Eliminating these domestic pests is an arduous, expensive and difficult task using current techniques. In fact, these insects often hide in inaccessible places. Furthermore, they are resistant to most insecticides and can even survive for several months without feeding. Once an infestation of this pest has been formally identified, there are two possible control methods that can be used; mechanical and chemical. The two techniques can also complement each other.

Mechanical control method

The use of mechanical control (without using insecticides) is strongly advised, and even considered essential in order to reduce and remove the parasite load from a location as much as possible. The main advantage of this being that it does not encourage the bugs to form a resistance.

  • Vacuuming: using the narrow tip of the vacuum cleaner to remove visible eggs, juveniles and adults. The vacuum cleaner does not kill this insect, so it can still escape. The vacuum cleaner pipe should be cleaned and the bag should be sealed or wrapped up in a plastic bag and thrown into an outside bin to avoid any further contamination.

  • Freezing at -20°C: for at least 48 hours, depending on the size of the object.

  • Washing in a washing machine or tumble-drying: at a temperature greater than 55°C.

  • Steam cleaning: at 120°C, all bed bugs at all stages of development living in tiny corners or furniture upholstery will be destroyed.

  • Brush cleaning: dry brushing certain tiny corners or fabrics with a surface cleaner is a supplementary measure for removing eggs and poorly visible juvenile bugs. Brushing does not kill the insect and should be used in addition to vacuuming or thoroughly cleaning the floor.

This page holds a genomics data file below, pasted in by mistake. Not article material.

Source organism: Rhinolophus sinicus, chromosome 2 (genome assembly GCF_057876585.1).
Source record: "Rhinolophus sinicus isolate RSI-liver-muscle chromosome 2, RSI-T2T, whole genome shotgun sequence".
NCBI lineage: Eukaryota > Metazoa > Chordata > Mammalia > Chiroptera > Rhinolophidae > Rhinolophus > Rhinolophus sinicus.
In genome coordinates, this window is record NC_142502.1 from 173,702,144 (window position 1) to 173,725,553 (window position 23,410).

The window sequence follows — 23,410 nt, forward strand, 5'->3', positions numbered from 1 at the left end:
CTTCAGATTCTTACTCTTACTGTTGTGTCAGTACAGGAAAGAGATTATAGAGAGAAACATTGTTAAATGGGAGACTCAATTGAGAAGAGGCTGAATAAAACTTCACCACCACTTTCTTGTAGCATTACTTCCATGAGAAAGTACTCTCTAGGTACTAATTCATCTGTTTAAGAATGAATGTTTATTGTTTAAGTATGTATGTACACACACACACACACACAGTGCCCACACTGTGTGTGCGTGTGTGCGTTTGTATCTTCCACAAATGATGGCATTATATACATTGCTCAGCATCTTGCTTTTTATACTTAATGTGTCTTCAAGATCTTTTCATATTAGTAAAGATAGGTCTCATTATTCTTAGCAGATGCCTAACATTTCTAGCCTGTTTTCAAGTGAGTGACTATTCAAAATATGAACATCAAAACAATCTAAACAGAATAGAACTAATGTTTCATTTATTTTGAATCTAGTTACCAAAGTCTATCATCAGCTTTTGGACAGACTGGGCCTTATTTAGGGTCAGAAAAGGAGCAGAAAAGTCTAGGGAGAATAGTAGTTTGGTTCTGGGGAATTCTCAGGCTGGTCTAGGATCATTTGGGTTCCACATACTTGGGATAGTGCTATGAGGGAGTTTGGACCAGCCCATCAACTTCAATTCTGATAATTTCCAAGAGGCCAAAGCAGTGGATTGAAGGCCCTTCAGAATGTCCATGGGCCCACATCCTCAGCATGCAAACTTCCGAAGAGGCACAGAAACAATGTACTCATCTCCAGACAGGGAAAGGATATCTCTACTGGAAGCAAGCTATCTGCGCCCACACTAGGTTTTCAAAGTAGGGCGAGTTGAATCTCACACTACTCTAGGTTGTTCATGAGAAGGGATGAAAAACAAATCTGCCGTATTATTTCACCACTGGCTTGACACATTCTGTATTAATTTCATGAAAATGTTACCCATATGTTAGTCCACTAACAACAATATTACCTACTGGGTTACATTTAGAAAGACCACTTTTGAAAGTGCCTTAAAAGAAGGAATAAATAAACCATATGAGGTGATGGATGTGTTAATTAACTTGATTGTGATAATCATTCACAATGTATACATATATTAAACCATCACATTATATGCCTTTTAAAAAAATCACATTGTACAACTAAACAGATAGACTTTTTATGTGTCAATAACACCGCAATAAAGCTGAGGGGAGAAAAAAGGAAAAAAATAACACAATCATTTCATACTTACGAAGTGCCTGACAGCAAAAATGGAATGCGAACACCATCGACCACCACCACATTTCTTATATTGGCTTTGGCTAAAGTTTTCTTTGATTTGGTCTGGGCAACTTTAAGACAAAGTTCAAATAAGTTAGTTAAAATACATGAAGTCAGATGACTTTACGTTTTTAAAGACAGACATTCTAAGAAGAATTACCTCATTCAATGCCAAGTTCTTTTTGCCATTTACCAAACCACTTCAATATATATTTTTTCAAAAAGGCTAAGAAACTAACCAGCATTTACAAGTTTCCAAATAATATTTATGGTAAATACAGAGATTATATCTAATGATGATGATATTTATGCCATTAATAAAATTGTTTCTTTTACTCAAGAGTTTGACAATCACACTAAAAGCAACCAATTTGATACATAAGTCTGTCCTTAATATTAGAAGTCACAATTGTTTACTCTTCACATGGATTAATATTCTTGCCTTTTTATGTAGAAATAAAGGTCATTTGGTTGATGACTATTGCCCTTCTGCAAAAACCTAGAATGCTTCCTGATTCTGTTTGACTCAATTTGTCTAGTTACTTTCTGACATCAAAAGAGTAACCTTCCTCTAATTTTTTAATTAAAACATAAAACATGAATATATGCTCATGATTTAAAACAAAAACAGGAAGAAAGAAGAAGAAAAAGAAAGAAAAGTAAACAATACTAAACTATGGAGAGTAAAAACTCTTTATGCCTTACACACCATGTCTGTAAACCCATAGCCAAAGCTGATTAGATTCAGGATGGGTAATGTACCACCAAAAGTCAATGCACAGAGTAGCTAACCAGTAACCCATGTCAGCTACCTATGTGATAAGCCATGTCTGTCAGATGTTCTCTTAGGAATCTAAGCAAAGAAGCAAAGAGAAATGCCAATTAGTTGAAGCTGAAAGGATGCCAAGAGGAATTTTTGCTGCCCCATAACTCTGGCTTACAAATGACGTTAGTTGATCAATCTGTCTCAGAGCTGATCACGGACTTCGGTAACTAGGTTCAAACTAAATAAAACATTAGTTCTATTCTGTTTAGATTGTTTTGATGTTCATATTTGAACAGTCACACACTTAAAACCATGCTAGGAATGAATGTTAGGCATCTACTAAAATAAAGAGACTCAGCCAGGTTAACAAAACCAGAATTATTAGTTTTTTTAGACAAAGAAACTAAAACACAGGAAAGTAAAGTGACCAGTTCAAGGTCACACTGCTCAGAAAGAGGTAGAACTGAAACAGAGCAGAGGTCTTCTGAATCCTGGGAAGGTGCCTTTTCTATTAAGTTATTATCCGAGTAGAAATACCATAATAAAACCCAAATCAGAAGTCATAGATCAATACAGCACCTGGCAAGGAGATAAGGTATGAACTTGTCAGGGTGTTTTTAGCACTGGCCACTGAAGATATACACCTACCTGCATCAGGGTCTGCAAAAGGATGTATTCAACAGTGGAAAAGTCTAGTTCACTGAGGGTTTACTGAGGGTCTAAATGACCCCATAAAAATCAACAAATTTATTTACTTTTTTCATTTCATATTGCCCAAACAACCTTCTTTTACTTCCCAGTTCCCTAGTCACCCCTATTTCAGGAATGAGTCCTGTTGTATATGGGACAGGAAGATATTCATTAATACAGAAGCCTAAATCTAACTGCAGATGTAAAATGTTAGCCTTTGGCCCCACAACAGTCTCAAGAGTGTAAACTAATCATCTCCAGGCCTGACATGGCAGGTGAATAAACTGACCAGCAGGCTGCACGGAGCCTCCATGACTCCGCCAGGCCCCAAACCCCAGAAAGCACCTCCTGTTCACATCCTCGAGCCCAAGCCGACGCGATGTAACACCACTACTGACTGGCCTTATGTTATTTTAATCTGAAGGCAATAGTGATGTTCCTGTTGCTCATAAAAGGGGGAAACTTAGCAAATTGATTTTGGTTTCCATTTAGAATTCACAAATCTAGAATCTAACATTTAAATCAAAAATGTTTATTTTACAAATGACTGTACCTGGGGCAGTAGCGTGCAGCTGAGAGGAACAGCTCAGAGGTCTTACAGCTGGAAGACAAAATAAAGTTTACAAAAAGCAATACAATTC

• Property restoration: loose wall paper, paint, plaster, skirting boards, carpets and wall cracks are ideal resting and breeding sites for bed bugs. Restoring one’s home and re-fitting skirting boards or door casings helps remove all these sites.

  • Removing upholstery: be sure that the fabric is immediately discarded without being recovered or stored elsewhere before complete destruction.

  • Heating furniture: for any object able to withstand temperatures equal to or greater than 60°C. This temperature will kill all bugs at all development stages.

  • Mattress and bed base covers: covers that trap bugs and prevent others from settling there. Mattresses and bed bases are a bed bug's favourite hiding place.

Chemical methods

For most infestations, the site should be treated by a professional. They should treat the area at least twice, with a two-week interval. The second intervention will kill any young offspring that have hatched from eggs that were resistant to the insecticide or adults that evaded the first treatment.

Bed bug traps

The traps that are currently available on the market only work well as detectors of infestations. They do not actually help eradicate an infestation. 

Our solution

We are currently studying the social environment these insects live in and the way they communicate. Our aim is to find ways of attracting them and eliminating them without the use of toxic products, much like the method we used to develop Acar’up.

These lure traps will provide an appealing alternative to insecticides. 

Did you know?

Bed bugs are not synonymous with poor hygiene! They can be found in clean places too. Some luxury hotels have even had problems with infestations of this pest. However, lower social classes are more commonly affected by bed bugs. Some people may even unknowingly take in bed bug-infested furniture from the street. Furthermore, bed bug treatments are extremely expensive and some people simply do not have the means to treat their homes.

Bed bugs have existed for thousands of years. They used to act as parasites on bats. When humans started inhabiting caves, bed bugs started feeding on humans and became human ectoparasites. When humans started leaving the caves, these tiny creatures left with them. The bed bug’s love for humans is therefore age-old. References to these insects can even be found in Ancient Greek and Roman literature.  



Do you have any questions about this project? Would you like to know more about bed bugs? Please contact the researcher in charge of this project, Manhattan Solheid at the following email address This email address is being protected from spambots. You need JavaScript enabled to view it. or by telephone +32 (0) 2 880 62 67.